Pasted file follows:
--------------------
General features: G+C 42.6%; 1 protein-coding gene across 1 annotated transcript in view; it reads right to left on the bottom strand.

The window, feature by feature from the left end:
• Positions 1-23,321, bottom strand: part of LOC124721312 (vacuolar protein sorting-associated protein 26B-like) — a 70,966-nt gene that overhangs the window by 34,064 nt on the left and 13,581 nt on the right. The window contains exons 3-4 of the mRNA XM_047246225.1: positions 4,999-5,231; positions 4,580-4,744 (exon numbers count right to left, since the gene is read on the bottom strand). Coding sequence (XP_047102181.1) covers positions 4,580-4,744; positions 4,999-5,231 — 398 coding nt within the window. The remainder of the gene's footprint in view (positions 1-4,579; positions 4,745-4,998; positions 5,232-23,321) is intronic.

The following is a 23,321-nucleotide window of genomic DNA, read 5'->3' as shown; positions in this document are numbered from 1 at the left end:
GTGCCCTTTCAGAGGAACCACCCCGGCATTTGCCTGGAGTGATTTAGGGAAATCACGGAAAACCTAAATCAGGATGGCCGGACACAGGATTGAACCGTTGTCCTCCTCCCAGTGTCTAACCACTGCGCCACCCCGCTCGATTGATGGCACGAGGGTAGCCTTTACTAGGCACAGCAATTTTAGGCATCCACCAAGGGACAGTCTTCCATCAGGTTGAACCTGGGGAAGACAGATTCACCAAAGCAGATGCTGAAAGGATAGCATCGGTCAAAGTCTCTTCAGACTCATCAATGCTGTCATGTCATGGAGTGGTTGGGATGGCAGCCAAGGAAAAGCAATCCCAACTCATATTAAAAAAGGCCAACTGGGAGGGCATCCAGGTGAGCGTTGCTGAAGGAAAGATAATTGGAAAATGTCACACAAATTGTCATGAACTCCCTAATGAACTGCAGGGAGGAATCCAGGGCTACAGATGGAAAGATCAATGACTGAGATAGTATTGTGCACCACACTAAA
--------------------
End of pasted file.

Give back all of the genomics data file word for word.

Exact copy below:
General features: G+C 42.6%; 1 protein-coding gene across 1 annotated transcript in view; it reads right to left on the bottom strand.

The window, feature by feature from the left end:
• Positions 1-23,321, bottom strand: part of LOC124721312 (vacuolar protein sorting-associated protein 26B-like) — a 70,966-nt gene that overhangs the window by 34,064 nt on the left and 13,581 nt on the right. The window contains exons 3-4 of the mRNA XM_047246225.1: positions 4,999-5,231; positions 4,580-4,744 (exon numbers count right to left, since the gene is read on the bottom strand). Coding sequence (XP_047102181.1) covers positions 4,580-4,744; positions 4,999-5,231 — 398 coding nt within the window. The remainder of the gene's footprint in view (positions 1-4,579; positions 4,745-4,998; positions 5,232-23,321) is intronic.

The following is a 23,321-nucleotide window of genomic DNA, read 5'->3' as shown; positions in this document are numbered from 1 at the left end:
GTGCCCTTTCAGAGGAACCACCCCGGCATTTGCCTGGAGTGATTTAGGGAAATCACGGAAAACCTAAATCAGGATGGCCGGACACAGGATTGAACCGTTGTCCTCCTCCCAGTGTCTAACCACTGCGCCACCCCGCTCGATTGATGGCACGAGGGTAGCCTTTACTAGGCACAGCAATTTTAGGCATCCACCAAGGGACAGTCTTCCATCAGGTTGAACCTGGGGAAGACAGATTCACCAAAGCAGATGCTGAAAGGATAGCATCGGTCAAAGTCTCTTCAGACTCATCAATGCTGTCATGTCATGGAGTGGTTGGGATGGCAGCCAAGGAAAAGCAATCCCAACTCATATTAAAAAAGGCCAACTGGGAGGGCATCCAGGTGAGCGTTGCTGAAGGAAAGATAATTGGAAAATGTCACACAAATTGTCATGAACTCCCTAATGAACTGCAGGGAGGAATCCAGGGCTACAGATGGAAAGATCAATGACTGAGATAGTATTGTGCACCACACTAAA